December 23, 2018
by Margaret Emory
How many times have you been told, “Oh you’re such a left-brain person,” meaning you think logically, are good with numbers, very analytical, and so on? And upon hearing that summation, you long for the right brain’s creative, intuitive, artistic complements. Why can’t they be part of the equation, you wonder.
We used to believe the two parts of the brain work in harmony, but according to London psychiatrist Iain McGilchrist, there’s a definite shift in our modern culture which favors left-brain dominance — and it’s something we ought to watch out for and correct. In “The Master and His Emissary: The Divided Brain and the Making of the Western World,” McGilchrist discusses the hemispheres and their different “personalities,” and then shows a sweeping dissertation on the history of Western civilization as seen from the context of the divided brain.
McGilchrist came to medicine later in life, following a distinguished career in academia. He is interested in a variety of psychiatric conditions, as well as neuropsychiatry. He also has a busy practice as a medico-legal expert and writes for numerous publications.
He named “The Master and His Emissary” after a parable that Friedrich Nietzsche told about a wise spiritual master who ruled a small but prosperous domain, who grew the land and appointed emissaries, one of which began to see himself as the master and used his position to advance his own wealth and influence. The emissary saw his master’s self-control and restraint as weakness, and usurped his master, creating a tyranny, and bringing the land to ruin.
McGilchrist likens the right and left hemispheres of the human brain to the master and the emissary of this story, respectively. McGilchrist weaves this cautionary tale to show that while the cerebral hemispheres should cooperate with one another, they have been in conflict for some time, with our current civilization in the hands of the emissary who, although gifted in many ways, functions as “an ambitious regional bureaucrat with his own interests at heart.”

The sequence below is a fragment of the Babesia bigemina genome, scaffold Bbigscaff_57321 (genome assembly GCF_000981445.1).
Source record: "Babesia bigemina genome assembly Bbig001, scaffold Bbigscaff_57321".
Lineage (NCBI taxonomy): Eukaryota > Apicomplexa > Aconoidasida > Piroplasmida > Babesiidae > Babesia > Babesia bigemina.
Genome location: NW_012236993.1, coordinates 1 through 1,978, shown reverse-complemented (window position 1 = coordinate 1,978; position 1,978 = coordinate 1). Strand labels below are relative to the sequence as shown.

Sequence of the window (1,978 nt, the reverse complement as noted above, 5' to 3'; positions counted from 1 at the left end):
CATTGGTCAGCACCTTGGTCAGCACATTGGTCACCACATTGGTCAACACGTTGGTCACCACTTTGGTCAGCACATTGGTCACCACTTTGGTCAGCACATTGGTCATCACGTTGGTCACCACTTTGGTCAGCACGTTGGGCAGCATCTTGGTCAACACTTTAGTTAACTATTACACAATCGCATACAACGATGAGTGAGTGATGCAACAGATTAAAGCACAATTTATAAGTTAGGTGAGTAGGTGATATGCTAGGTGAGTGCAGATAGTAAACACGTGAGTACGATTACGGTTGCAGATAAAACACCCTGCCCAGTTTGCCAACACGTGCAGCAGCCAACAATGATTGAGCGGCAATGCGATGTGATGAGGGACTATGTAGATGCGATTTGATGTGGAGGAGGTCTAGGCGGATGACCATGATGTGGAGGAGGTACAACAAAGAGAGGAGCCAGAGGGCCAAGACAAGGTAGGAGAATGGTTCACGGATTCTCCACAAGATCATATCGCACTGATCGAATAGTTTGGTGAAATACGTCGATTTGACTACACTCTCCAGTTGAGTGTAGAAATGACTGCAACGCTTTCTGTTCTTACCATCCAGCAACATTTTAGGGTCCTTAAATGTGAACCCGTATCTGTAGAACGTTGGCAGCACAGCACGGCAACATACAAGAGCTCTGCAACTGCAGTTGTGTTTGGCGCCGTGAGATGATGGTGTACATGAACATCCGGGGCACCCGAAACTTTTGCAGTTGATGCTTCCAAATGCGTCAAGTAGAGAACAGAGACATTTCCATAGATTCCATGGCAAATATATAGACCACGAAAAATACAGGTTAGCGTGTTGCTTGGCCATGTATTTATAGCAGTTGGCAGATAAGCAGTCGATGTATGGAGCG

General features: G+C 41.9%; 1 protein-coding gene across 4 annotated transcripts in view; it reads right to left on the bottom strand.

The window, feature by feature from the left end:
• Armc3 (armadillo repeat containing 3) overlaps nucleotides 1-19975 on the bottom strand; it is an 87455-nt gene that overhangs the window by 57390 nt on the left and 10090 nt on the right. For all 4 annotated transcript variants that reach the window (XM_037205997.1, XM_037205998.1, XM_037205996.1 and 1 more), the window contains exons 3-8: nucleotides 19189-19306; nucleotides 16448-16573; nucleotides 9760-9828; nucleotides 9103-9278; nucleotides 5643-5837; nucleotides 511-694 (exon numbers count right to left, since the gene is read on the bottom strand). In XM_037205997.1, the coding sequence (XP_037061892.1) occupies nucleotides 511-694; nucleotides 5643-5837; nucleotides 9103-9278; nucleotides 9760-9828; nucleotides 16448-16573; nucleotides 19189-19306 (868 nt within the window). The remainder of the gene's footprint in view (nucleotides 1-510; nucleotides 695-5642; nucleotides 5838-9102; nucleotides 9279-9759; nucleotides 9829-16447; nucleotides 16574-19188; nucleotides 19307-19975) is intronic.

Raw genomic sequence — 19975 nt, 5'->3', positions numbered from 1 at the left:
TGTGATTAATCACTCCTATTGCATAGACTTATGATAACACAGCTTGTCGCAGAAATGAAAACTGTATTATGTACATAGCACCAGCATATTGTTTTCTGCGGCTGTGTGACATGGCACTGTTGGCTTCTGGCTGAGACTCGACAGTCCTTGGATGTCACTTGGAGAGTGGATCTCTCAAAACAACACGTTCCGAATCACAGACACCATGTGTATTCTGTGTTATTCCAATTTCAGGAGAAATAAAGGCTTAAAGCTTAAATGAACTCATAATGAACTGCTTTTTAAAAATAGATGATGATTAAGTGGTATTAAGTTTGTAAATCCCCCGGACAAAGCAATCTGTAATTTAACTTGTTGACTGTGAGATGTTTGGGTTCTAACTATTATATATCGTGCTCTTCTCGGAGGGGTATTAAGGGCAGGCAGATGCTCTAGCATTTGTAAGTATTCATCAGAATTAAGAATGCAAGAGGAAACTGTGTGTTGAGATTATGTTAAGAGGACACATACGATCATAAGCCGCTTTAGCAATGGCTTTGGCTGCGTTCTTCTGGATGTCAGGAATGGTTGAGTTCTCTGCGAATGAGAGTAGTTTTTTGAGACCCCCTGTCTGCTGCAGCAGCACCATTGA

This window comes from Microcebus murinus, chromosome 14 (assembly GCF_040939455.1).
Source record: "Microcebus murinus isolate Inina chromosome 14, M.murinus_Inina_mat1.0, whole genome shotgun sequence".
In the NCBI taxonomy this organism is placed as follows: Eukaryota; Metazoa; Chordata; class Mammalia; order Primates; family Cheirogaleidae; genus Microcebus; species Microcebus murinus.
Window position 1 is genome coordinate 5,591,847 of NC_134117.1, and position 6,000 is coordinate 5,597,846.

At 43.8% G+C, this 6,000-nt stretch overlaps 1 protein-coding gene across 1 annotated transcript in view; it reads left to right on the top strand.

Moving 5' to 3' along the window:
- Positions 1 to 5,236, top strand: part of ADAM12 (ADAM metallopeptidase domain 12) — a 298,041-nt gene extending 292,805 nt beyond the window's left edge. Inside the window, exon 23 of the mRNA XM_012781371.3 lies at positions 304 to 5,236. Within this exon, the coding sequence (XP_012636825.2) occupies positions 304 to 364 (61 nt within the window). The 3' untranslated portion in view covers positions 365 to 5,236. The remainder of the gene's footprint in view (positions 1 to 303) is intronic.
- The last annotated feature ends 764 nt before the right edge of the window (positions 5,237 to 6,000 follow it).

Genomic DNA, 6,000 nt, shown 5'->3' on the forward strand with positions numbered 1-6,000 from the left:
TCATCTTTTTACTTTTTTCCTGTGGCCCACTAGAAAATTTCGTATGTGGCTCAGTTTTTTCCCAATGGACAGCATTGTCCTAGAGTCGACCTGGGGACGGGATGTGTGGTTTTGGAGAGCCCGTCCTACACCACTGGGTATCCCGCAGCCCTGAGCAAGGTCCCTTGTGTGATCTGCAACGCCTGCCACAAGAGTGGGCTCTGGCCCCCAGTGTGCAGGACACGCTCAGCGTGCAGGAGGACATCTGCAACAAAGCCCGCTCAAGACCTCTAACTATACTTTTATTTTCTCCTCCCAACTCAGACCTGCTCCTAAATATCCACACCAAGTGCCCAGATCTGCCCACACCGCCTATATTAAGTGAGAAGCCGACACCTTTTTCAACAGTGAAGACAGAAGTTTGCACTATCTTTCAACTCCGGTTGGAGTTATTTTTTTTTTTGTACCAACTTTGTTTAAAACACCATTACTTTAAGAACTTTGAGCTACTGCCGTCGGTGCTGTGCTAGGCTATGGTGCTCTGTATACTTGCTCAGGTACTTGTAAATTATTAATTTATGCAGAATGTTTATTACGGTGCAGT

Brain World: Can you describe the process of how the different brain hemispheres interact?
Iain McGilchrist: The theory that two hemispheres have differences comes from a simple Darwinian point: In order to survive, we need to be able to do two things at once. We need to be able to be busily focused on something that we’ve prioritized, like the bird needing to focus on picking up a twig to build a nest. At the same time, if it’s going to survive, the bird also needs a wide-open attention, looking out essentially for predators, not just in a threatening way, but also for its fellow creatures; indeed, for its mate.
Those two ways have somehow to be combined. And yet, if you look very narrowly at something and bring it into sharp focus in the middle of your vision, it’s very different from the contextual penumbra of other experiences — intuitively based, body-based, ancient, and gathered from a synthesis of all your experience, which you also bring to bear on the whole picture. Both have to be there, too.
That’s why I think the two hemispheres have evolved in this way. They need, to some extent, to be kept apart, because you can’t really do both things at once. The two hemispheres are connected by a bridge of tissue called the corpus callosum, which is commonly thought of as the thing that communicates between the hemispheres. It does. Although a lot of the communication is activating in its original sense — the nerves are stimulating something to happen — what they’re often stimulating to happen is in fact an inhibition. So their ultimate aim in a majority of cases is not to make something happen in the other hemisphere, but to stop something from happening there. And by filtering like this, things come into existence.